The fact that England and America do not resort to preventive detention in normal times was known to our Constituent Assembly and yet it chose to provide for it, sanctioning its use for specified purposes. The attitude of two other well-known democracies to preventive detention as a means of regulating the lives and liberties of the people was undoubtedly relevant to the framing of our Constitution. The power to judge the fairness and justness of procedure established by a law for the purposes of Article 21 is one thing: that power can be spelt out from the language of that article.
Procedural safeguards are the handmaids of equal justice and since, the power of the government is colossal as compared with the power of an individual, the freedom of the individual can be safe only if he has a guarantee that he will be treated fairly. The power to decide upon the justness of the law itself is quite another thing: that power springs from a ‘due process’ pro vision such as is to be found in the 5th and 14th Amendments of the American Constitution by which no person can be deprived of life, liberty or property “without due process of law”.
Amendment to Article 21
In so far as our Constitution is concerned, an amendment was moved by Pandit Thakur Dass Bhargava to draft Article 15, which corresponds to Article 21 of the Constitution, for substituting the words “without due process of law” for the words “except according to procedure established by law”. Many members spoke on that amendment on December 6, 1948, amongst whom were Shri K.M. Munshi, who was in favour of the amendment, and Sir Alladi Krishnaswamy Ayyar who, while explaining the view of the Drafting Committee, said that he was “still open to conviction”. The discussion of the amendment was resumed by the Assembly on December 13, 1948 when, Dr. Ambedkar, who too had an open mind on the vexed question of ‘due process’, said:
“…I must confess that I am somewhat in a difficult position with regard to article 15 and the amendment moved by my friend Pandit Bhargava for the deletion of the words “procedure according to law” and the substitution of the words “due process”.
“The question of “due process” raises, in my judgment, the question of the relationship between the legislature and the judiciary. in a federal constitution, it is always open to the judiciary to decide whether any particular law passed by the legislature is ultra vires or intra vires in reference to the powers of legislation which are granted by the Constitution to the particular legislature…. The ‘due process’ clause, in my judgment, would give the judiciary the power to question the law made by, the legislature on another ground. That ground would be whether that law is in keeping with certain fundamental principles relating to the rights of the individual.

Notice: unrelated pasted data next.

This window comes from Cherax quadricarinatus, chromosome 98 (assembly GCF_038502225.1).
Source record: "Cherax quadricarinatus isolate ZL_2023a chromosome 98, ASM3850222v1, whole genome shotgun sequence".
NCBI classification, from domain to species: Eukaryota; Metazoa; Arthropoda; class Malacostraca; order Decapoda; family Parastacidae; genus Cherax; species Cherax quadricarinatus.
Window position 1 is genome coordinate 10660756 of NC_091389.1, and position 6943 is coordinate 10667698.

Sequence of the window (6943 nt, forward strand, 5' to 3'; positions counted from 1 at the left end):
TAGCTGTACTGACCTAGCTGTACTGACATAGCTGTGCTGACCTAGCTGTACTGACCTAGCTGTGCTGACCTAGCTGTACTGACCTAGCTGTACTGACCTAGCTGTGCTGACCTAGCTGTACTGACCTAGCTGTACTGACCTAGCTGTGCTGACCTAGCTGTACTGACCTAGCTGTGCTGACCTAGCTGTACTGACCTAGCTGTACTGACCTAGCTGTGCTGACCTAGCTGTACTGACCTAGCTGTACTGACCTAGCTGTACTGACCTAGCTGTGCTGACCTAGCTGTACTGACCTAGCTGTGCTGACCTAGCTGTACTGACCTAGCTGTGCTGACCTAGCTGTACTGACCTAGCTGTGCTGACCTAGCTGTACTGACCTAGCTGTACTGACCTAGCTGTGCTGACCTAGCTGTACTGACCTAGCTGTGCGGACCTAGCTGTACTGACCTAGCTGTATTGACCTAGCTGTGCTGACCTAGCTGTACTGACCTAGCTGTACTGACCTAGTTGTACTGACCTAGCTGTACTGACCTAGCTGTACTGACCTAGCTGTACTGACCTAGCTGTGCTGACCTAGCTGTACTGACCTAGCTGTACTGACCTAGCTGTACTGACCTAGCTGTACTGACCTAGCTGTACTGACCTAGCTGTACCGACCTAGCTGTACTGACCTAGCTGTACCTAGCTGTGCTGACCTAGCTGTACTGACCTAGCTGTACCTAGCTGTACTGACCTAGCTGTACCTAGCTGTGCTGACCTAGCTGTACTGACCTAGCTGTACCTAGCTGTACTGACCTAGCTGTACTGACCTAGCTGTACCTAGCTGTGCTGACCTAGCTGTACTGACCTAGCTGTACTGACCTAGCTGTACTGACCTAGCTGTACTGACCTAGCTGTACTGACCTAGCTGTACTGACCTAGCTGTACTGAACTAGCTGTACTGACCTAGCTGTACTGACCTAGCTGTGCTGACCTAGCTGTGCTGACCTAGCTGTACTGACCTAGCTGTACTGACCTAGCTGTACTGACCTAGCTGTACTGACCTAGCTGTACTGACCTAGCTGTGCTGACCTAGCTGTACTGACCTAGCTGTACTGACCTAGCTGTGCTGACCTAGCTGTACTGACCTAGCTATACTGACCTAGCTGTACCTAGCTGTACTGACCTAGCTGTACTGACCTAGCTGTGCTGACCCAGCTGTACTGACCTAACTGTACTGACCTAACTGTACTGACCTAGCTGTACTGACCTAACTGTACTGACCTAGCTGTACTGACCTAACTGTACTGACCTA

In other words, the judiciary would be endowed with the authority to question the law not merely on the ground whether it was in excess of the authority of the legislature, but also on the ground whether the law was good law, apart from the question of the powers of the legislature making the law. The question now raised by the introduction of the phrase ‘due process’ is whether the judiciary should be given the additional power to question the laws made by the State on the ground that they violate certain fundamental principles.
“There are dangers on both sides. For myself I cannot altogether omit the possibility of a Legislature packed by party men making laws which may abrogate or violate what we regard as certain fundamental principles affecting the life and liberty of an individual. At the same time, I do not see how five or six gentlemen sitting in the Federal or Supreme Court examining laws made by the Legislature and by dint of their own individual conscience or their bias or their prejudices be trusted to determine which law is good and which law is bad. It is a rather a case where a man has to sail between Charybdis and Seylla and I therefore would not say anything. I would leave it to the House to decide in any way it likes.” (See Constituent Assembly Debates Vol. VII, pp. 999-1001)
The amendment was then put to vote and was negatived.
In view of this background and in view of the fact that the Constitution, as originally conceived and enacted, recognizes preventive detention as a permissible means of abridging the liberties of the people, though subject to the limitations imposed by Part III, the Indian supreme court in ‘A.K. Roy v. Union of India, (1982)’ rejected the contention that preventive detention is basically impermissible under the Indian Constitution.